Did you know that most screen readers don’t recognize placeholder values in form fields?
Your website visitors who use screen readers navigate through your forms using the Tab key. The <label> elements are used by screen readers to announce/identify each form control and the type of info to be collected. Placeholder text is bypassed by the screen reader. Plus placeholders are usually more difficult to read by sighted visitors due to color contrast issues.
White email <label> vs. dark grey “enter your email address” placeholder:
Use Explicit Form Control Labels
An “explicit” label is created using the HTML label element with a “for” attribute that has the same value as the matching input “id” attribute.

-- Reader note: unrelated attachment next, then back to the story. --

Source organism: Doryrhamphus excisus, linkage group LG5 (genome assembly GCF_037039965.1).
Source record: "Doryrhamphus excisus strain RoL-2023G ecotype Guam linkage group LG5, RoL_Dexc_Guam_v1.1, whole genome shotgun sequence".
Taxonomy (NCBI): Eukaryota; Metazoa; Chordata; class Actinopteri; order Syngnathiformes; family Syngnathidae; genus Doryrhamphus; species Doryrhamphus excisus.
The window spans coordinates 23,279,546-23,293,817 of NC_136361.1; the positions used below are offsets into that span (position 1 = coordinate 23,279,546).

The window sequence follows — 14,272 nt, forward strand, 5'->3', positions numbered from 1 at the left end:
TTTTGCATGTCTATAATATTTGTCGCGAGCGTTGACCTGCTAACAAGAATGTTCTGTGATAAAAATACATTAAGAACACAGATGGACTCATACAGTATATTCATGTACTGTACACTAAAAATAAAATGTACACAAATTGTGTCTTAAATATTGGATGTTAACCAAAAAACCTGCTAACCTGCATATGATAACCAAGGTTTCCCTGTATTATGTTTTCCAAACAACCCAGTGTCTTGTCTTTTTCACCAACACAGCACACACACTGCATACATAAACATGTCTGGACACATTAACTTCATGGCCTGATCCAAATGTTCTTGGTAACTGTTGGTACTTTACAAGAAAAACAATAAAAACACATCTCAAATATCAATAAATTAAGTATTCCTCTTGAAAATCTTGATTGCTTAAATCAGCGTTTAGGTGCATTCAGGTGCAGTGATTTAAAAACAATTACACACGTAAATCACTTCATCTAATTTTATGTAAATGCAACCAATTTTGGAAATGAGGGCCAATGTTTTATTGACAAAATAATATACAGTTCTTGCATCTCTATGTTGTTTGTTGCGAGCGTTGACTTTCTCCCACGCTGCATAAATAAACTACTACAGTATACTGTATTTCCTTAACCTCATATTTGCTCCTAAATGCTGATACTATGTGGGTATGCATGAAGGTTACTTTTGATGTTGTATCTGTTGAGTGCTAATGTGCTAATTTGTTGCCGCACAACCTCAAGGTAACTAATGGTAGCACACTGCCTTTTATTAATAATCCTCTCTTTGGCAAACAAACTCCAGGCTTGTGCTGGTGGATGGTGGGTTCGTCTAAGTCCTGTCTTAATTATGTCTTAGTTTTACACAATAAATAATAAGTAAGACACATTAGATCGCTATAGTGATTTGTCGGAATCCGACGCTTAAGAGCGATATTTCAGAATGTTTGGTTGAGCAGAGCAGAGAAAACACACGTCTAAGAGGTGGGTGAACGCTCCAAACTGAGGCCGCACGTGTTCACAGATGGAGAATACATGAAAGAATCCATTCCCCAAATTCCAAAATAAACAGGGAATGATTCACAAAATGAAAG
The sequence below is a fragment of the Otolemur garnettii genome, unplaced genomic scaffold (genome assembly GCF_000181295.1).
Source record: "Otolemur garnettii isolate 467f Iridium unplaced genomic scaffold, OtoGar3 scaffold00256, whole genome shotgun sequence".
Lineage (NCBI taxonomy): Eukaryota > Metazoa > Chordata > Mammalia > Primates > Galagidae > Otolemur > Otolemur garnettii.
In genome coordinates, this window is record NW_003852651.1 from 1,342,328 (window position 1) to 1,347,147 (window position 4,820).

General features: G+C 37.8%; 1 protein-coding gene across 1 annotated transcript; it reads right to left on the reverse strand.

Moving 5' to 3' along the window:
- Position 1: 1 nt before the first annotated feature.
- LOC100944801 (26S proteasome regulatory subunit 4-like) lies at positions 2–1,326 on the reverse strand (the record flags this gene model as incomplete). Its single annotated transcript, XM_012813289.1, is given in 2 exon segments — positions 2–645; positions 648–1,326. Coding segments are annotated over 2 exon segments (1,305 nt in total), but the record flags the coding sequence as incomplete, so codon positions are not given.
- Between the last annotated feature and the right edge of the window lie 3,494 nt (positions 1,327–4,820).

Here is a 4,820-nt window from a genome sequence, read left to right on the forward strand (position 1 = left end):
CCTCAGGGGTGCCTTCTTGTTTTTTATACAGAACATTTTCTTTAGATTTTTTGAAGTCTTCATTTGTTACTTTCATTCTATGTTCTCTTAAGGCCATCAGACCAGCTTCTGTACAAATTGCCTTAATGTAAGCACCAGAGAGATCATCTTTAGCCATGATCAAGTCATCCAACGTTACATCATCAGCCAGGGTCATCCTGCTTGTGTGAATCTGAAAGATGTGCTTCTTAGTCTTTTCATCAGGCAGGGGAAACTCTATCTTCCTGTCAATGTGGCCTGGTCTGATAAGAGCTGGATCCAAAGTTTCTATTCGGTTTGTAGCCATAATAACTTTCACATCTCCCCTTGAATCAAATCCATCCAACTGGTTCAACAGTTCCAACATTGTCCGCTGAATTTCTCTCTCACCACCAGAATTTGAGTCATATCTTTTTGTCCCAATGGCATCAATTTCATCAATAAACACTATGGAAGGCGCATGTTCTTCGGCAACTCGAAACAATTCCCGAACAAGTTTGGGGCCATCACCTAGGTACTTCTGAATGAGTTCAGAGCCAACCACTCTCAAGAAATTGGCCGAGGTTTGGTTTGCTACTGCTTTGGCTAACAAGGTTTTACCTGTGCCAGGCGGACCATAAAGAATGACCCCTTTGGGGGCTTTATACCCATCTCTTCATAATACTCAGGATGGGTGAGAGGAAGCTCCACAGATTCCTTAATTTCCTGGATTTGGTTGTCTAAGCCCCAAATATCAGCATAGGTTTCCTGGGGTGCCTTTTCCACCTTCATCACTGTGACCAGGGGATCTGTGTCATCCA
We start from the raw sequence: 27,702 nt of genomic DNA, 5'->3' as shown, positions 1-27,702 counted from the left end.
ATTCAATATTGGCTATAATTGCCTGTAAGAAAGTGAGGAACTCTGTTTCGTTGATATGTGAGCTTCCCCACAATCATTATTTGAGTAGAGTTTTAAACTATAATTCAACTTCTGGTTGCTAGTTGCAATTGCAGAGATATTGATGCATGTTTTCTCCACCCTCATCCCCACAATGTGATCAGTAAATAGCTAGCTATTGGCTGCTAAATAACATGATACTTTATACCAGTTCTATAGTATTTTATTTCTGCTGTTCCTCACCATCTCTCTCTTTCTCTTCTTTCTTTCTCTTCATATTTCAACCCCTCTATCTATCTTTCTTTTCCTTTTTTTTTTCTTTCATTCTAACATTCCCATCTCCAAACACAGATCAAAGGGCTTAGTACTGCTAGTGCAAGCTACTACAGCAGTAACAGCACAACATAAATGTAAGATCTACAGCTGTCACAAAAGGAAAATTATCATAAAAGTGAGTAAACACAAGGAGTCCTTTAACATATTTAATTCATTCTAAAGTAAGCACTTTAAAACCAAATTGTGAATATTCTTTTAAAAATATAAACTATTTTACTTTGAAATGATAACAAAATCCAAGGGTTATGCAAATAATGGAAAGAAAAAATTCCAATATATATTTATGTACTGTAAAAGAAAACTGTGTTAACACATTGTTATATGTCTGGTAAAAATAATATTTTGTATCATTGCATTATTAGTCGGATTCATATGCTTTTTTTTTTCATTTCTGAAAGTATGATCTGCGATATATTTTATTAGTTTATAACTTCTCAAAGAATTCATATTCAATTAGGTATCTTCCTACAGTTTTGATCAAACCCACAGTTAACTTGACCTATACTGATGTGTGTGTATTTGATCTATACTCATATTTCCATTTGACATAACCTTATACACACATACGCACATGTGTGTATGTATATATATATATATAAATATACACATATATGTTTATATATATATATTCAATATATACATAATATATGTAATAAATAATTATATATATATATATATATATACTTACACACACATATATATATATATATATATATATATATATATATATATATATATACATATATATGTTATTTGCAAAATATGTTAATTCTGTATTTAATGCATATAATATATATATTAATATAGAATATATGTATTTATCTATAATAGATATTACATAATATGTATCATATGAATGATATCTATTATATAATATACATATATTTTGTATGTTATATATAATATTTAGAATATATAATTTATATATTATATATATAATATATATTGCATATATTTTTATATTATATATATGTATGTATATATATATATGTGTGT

Here is an example:
<label for=”firstname”>First Name: </label>
<input type=”text” name=”first_name” id=firstname”>
The label “for” and the input “id” attributes can be used with any of the form fields: text inputs, text area, select menus, check boxes and radio buttons.
IMPORTANT NOTE: The “id” attribute for each form element in a document must be unique.
WEBSITE ACCESSIBILITY TESTING & REMEDIATION SERVICES: Mary Gillen is an experienced Website Accessibility Compliance Auditor and Remediator. She can test your website to determine if it meets accessibility standards:
WCAG 2.1: 312 checkpoints covering A, AA and AAA W3 accessibility guidelines
Section 508: 15 US federal guidelines covered by 59 accessibility checkpoints